After moving back home to Chicago from California, Taylor Mason missed Los Angeles’ ubiquitous street tacos. She’d get an occasional whiff thanks to a guy who sporadically set up a grill on a Wicker Park sidewalk, drawing a line of hungry patrons that stretched down the block.
“It was hot of the plancha, right into your plate,” Mason said. “You could see the food being cooked right in front of you.”
That craving inspired Mason to launch Taylor’s Tacos, which she runs with her wife, Maya Mason. The business, an alum of the Polsky Center’s Small Business Growth Program, includes a catering service, taco truck, and event space. But it also has a broader mission.
Born and raised on Chicago’s West Side, Mason understands what it means to live in a food desert. As she grows her taco business, she hopes to open her own catering and retail space in the community she still calls home.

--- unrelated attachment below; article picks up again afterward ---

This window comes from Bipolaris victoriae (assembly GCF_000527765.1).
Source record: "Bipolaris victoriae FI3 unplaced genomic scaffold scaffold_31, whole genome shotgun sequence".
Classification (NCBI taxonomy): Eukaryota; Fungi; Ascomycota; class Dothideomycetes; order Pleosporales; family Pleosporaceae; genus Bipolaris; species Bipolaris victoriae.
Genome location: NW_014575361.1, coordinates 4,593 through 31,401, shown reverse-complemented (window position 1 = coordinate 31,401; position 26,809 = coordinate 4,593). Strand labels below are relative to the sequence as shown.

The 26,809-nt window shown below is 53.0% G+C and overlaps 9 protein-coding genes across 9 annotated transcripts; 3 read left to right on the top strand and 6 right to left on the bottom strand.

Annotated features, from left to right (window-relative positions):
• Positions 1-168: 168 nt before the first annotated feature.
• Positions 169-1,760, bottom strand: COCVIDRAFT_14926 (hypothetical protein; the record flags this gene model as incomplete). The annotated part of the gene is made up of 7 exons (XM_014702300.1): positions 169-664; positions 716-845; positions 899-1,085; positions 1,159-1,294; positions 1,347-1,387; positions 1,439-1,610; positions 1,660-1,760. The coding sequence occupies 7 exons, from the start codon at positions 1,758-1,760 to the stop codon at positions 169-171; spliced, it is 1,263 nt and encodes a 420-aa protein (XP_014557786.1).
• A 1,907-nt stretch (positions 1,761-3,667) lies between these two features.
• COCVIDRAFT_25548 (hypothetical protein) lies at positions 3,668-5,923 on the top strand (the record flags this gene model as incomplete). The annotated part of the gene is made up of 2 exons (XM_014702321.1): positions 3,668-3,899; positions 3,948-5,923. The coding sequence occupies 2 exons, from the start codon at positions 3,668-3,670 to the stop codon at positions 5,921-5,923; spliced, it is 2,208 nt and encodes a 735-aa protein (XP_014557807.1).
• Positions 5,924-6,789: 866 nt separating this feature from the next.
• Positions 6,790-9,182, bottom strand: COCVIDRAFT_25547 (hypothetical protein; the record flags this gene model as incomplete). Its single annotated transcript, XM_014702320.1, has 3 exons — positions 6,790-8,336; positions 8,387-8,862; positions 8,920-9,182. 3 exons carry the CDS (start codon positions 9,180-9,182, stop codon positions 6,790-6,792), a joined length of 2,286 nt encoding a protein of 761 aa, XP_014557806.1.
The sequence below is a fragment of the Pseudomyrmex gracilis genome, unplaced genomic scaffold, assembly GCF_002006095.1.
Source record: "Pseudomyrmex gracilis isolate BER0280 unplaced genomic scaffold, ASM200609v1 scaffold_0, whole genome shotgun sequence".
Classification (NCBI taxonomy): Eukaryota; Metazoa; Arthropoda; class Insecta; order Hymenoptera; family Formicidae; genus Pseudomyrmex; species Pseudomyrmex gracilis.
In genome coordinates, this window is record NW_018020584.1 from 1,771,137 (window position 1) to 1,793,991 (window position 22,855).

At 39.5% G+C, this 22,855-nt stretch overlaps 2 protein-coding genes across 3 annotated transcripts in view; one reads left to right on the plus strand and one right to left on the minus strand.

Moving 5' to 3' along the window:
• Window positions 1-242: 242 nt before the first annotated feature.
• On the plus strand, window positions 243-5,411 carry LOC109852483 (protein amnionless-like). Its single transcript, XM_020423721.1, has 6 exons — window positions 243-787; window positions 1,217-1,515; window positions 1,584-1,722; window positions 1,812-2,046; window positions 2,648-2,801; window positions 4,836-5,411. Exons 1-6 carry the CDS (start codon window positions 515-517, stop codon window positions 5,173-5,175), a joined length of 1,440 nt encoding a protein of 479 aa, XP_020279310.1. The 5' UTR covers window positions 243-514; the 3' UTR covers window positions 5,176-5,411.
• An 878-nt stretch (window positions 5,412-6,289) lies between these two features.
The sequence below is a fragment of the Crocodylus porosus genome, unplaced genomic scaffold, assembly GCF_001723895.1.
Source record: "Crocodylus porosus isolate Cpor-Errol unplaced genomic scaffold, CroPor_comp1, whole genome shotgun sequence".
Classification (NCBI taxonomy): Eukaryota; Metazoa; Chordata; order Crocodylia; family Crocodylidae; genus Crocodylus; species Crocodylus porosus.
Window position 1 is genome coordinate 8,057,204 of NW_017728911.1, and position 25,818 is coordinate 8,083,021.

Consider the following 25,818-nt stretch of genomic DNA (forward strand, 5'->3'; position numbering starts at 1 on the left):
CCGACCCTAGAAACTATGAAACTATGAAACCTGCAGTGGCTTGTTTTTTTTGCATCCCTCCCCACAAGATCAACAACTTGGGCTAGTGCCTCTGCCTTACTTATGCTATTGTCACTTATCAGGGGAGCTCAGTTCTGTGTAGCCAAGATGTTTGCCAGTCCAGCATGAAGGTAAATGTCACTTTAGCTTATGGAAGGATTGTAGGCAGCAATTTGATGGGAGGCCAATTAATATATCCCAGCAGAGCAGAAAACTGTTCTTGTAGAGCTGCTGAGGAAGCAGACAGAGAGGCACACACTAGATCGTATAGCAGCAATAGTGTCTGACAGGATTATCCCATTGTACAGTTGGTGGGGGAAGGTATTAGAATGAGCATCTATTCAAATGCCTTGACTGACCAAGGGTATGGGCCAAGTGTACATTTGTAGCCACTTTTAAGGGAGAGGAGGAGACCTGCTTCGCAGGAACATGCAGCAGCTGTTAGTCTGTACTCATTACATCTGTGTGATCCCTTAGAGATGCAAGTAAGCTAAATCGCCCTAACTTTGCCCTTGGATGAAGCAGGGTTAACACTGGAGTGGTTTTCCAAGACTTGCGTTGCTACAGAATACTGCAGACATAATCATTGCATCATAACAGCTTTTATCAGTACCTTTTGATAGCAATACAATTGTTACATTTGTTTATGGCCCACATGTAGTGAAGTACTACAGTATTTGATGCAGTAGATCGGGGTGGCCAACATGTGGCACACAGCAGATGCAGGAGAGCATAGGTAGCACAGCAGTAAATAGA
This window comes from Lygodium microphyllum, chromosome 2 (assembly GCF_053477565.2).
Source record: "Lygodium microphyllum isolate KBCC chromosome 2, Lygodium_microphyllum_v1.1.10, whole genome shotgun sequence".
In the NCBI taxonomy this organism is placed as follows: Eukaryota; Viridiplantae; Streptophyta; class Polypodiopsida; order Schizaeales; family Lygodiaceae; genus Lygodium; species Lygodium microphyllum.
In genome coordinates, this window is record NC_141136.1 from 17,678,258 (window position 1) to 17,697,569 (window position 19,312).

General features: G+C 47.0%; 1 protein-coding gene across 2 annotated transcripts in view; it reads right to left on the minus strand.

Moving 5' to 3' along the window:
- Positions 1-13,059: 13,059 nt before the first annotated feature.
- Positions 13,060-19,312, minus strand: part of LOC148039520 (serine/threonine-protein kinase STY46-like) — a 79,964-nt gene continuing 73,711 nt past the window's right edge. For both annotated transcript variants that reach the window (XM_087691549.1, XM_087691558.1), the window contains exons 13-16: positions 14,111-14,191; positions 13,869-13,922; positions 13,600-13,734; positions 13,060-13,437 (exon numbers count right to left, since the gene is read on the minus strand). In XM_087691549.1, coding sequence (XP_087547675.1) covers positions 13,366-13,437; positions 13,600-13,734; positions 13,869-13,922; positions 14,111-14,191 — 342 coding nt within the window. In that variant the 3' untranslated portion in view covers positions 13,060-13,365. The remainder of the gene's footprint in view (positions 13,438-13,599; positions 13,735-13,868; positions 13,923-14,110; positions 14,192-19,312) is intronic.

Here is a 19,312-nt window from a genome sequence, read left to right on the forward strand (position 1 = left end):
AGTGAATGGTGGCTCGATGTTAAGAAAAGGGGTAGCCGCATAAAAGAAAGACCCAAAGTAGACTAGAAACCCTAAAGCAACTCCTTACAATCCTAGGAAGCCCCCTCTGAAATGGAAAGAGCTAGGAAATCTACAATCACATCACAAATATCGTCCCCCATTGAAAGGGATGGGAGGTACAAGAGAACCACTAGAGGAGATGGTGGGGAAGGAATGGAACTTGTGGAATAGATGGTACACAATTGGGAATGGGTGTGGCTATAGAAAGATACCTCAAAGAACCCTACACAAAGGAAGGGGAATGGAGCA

“I’ve got to make the West Side great again,” said Mason, who lives in Douglas Park.
Mason wouldn’t have predicted a career in tacos when she first moved to California, on a full basketball scholarship to Pepperdine University. She studied broadcast journalism at the Malibu school and aspired to work behind the camera in Hollywood.
But as her college graduation neared in 2010, her mom suffered back-to-back brain aneurysms (she’s OK now). At her father’s request, Mason moved home to Chicago, passing up a job she had lined up on the West Coast.
“That was the hardest but easiest decision I ever had to make,” Mason said.
She worked at her family’s business, NBU Athletics, an organization that teaches basketball fundamentals to youth, as director of operations for five years. But she wasn’t a fan of the family business dynamics and wanted something different.
As she worked odd jobs – a gym teacher, a basketball coach — Mason kept going back to her longtime love of bringing people together.
She hosted a party and made tacos, inspired by the Wicker Park street vendor. They were a hit, and over the next two years she worked on perfecting her recipe for “street tacos with a whole lot of soul.”
This story was first published by the Polsky Center for Entrepreneurship and Innovation.